JOIE CHITWOOD: Jenna, I would actually point out, this is not a new concept. I think Marcus would agree, there's been a lot of events where we pay halfway money. There's opportunities, I think the Daytona 500 had the $200,000 number at the halfway point to incentivize that opportunity. So this is not really new. Many track promoters have worked with the industry to come up with other ways to incentivize other elements of racing early on, so I don't think it's a new concept per se.

Q. Steve, in analyzing this system before you announced it, how did you find it would have affected some of the more recent Chase‑era finishes, particularly last year when Truex was very hot at the beginning but didn't push through?
STEVE O'DONNELL: I think it's important to say we certainly modeled the last few years, but you don't know how drivers potentially would have raced. Denny talked about strategy with crew chief calls, so that could have mixed some things up. But if you just looked straight up at last year, someone like Martin Truex probably would have advanced to the next round, so things would have been close and some different segments or stages would have mixed things up a bit. But it's really hard to model in terms of what will actually happen next year.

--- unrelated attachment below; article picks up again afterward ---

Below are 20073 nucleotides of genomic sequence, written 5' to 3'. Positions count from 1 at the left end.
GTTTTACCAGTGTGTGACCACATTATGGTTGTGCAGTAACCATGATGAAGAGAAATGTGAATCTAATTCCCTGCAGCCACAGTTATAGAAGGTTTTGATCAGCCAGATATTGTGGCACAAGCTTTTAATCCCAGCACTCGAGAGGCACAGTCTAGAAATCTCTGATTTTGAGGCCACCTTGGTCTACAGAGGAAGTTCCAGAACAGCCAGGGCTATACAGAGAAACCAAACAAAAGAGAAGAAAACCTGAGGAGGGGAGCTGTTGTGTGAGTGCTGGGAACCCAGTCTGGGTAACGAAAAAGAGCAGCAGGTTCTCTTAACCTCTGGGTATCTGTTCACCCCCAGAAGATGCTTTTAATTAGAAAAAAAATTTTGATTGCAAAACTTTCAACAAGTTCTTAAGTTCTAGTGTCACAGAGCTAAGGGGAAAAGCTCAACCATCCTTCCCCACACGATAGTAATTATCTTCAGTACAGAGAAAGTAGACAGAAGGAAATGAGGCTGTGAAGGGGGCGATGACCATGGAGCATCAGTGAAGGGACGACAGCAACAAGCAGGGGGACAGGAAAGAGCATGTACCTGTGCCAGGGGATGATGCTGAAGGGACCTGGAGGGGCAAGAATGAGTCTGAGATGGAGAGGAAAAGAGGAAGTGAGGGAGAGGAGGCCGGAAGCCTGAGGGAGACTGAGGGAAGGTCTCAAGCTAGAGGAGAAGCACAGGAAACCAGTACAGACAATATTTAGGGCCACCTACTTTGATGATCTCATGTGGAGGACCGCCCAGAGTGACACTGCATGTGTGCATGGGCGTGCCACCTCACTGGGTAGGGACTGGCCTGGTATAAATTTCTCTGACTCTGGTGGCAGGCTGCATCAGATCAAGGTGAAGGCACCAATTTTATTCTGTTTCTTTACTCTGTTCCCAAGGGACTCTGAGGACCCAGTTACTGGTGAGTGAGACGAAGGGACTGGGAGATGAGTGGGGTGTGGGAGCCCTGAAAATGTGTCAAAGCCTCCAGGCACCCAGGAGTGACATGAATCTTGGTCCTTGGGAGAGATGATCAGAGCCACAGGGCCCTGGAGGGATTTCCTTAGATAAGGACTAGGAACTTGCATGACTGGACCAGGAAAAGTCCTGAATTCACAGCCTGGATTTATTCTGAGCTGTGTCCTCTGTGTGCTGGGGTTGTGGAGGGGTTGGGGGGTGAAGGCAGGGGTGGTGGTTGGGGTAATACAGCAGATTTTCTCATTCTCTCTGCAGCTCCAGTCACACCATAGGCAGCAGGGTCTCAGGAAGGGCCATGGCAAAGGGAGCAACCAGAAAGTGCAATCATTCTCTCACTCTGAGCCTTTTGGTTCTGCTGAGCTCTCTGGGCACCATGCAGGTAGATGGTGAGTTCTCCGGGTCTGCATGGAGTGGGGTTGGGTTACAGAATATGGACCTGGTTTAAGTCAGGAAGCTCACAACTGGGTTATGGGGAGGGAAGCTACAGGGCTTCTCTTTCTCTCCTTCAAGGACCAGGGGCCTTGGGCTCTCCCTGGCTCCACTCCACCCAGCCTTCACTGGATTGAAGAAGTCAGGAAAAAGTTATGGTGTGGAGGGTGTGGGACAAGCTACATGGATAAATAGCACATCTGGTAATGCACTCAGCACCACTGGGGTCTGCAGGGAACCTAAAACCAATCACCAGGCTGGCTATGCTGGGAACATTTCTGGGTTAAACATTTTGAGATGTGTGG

Q. Steve, in making this decision, how did you balance making constant changes that could possibly alienate fans, especially the traditional fans versus trying to boost your ratings and attendance?
STEVE O'DONNELL: Well, every sport that I'm aware of makes enhancements almost every year to improve the fan experience. NBA went to a three‑point line. Doesn't change the entire game, it changed the strategy and rewarded players for different moves. NFL, they moved the field goal back. To me that's what this is. This is an enhancement to improve what we think is already a great product.